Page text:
The Tax Cuts and Jobs Act created a limitation on the amount of interest expense that can be deducted from a business’s taxes. There are multiple exemptions to this limitation to allow a business to deduct their full interest expense. For FLA members the first exemption that they can qualify for is based on average gross receipts. Any business with an average of less than $25 million over a three-year period is automatically exempted from the limitation.
The IRS has released final rules for Section 163J which outlines additional exemptions for the interest deduction limitation. In addition to releasing the final regulations, IRS concurrently released a Notice of Proposed Rule Making. The final regulations outlined an exemption for real property trades or businesses. The final rule did determine that unharvested timber does qualify as real property, but the management of timber property is not considered a real property trade or business based on the definition provided by the Tax Cuts and Jobs Act (Section 468(c)7(C)). The concurrent proposed rule did however put forward two expanded definitions of development and redevelopment as they relate to real property trades or businesses:
Real property development: “to establish, cultivate, maintain or improve timberlands (generally defined as parcels of land covered by forest).”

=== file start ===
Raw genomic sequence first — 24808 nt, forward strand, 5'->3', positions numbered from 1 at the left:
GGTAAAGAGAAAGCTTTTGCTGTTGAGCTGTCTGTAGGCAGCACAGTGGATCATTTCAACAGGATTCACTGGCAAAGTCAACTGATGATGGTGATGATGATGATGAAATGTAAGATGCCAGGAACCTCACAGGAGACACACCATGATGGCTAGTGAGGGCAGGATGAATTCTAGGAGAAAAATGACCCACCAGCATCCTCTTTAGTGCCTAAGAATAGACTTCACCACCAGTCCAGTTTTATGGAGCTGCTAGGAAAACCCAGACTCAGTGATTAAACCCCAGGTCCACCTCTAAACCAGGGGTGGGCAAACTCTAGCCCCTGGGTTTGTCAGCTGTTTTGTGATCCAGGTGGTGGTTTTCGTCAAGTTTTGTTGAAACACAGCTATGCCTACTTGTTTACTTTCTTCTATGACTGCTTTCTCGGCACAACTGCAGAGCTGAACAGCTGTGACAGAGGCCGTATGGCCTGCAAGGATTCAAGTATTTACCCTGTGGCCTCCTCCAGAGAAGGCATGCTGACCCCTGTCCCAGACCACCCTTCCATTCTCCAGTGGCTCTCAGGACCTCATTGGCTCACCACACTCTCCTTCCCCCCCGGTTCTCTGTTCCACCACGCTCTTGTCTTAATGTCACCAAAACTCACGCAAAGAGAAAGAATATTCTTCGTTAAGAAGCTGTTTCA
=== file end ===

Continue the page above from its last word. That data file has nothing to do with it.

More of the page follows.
Real property redevelopment: “the establishment and cultivation of new timberlands.”
Once these definitions are finalized either later this year or in early 2021, commercial management of timberland will be an exemption from the limitation on business interest deductions for those businesses that are above the gross revenue exemption.
In addition to this proposed rule, as part of legislation to address the economic impact of the COVD-19 pandemic, the limitation on business interest was suspended for tax years 2019 and 2020. With this suspension the gap between the final rule released in June and the proposed rule that will be finalized later will not impact any business interest paid in 2020. FLA is submitting comments to ensure if the proposed rule is not finalized until 2021 that it will be retroactive to the beginning of the 2021 tax year.